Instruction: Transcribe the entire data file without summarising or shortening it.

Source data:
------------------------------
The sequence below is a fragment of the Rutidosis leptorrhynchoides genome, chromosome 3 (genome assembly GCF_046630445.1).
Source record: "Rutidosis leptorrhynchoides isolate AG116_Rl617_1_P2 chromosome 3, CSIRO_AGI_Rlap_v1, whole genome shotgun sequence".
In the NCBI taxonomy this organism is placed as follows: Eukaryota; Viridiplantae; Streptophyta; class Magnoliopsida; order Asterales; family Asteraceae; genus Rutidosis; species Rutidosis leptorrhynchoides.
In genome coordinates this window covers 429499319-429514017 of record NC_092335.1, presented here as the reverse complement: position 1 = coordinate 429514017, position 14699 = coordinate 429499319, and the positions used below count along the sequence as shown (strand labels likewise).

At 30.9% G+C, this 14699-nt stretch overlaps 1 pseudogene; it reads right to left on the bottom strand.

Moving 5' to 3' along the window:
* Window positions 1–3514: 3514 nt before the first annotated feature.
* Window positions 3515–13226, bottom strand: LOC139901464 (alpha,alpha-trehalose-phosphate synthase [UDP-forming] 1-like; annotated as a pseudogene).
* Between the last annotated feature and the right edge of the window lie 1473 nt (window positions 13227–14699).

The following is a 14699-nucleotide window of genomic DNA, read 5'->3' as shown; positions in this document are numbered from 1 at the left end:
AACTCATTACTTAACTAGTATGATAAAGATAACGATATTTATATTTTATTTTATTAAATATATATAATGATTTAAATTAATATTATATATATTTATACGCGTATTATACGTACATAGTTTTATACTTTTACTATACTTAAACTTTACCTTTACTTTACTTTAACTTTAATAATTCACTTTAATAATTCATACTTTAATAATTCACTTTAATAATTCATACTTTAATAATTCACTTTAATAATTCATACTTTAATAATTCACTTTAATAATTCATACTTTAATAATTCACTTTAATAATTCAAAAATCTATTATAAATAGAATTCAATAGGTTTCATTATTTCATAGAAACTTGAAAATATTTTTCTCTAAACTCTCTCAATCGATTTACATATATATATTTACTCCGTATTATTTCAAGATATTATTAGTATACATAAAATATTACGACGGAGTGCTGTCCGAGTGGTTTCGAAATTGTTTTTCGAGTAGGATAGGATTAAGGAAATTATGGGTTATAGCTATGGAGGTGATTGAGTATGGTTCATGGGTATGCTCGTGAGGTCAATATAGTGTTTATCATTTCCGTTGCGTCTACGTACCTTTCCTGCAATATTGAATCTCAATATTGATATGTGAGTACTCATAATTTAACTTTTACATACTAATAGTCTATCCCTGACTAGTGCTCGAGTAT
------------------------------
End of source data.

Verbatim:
The sequence below is a fragment of the Rutidosis leptorrhynchoides genome, chromosome 3 (genome assembly GCF_046630445.1).
Source record: "Rutidosis leptorrhynchoides isolate AG116_Rl617_1_P2 chromosome 3, CSIRO_AGI_Rlap_v1, whole genome shotgun sequence".
In the NCBI taxonomy this organism is placed as follows: Eukaryota; Viridiplantae; Streptophyta; class Magnoliopsida; order Asterales; family Asteraceae; genus Rutidosis; species Rutidosis leptorrhynchoides.
In genome coordinates this window covers 429499319-429514017 of record NC_092335.1, presented here as the reverse complement: position 1 = coordinate 429514017, position 14699 = coordinate 429499319, and the positions used below count along the sequence as shown (strand labels likewise).

At 30.9% G+C, this 14699-nt stretch overlaps 1 pseudogene; it reads right to left on the bottom strand.

Moving 5' to 3' along the window:
* Window positions 1–3514: 3514 nt before the first annotated feature.
* Window positions 3515–13226, bottom strand: LOC139901464 (alpha,alpha-trehalose-phosphate synthase [UDP-forming] 1-like; annotated as a pseudogene).
* Between the last annotated feature and the right edge of the window lie 1473 nt (window positions 13227–14699).

The following is a 14699-nucleotide window of genomic DNA, read 5'->3' as shown; positions in this document are numbered from 1 at the left end:
AACTCATTACTTAACTAGTATGATAAAGATAACGATATTTATATTTTATTTTATTAAATATATATAATGATTTAAATTAATATTATATATATTTATACGCGTATTATACGTACATAGTTTTATACTTTTACTATACTTAAACTTTACCTTTACTTTACTTTAACTTTAATAATTCACTTTAATAATTCATACTTTAATAATTCACTTTAATAATTCATACTTTAATAATTCACTTTAATAATTCATACTTTAATAATTCACTTTAATAATTCATACTTTAATAATTCACTTTAATAATTCAAAAATCTATTATAAATAGAATTCAATAGGTTTCATTATTTCATAGAAACTTGAAAATATTTTTCTCTAAACTCTCTCAATCGATTTACATATATATATTTACTCCGTATTATTTCAAGATATTATTAGTATACATAAAATATTACGACGGAGTGCTGTCCGAGTGGTTTCGAAATTGTTTTTCGAGTAGGATAGGATTAAGGAAATTATGGGTTATAGCTATGGAGGTGATTGAGTATGGTTCATGGGTATGCTCGTGAGGTCAATATAGTGTTTATCATTTCCGTTGCGTCTACGTACCTTTCCTGCAATATTGAATCTCAATATTGATATGTGAGTACTCATAATTTAACTTTTACATACTAATAGTCTATCCCTGACTAGTGCTCGAGTAT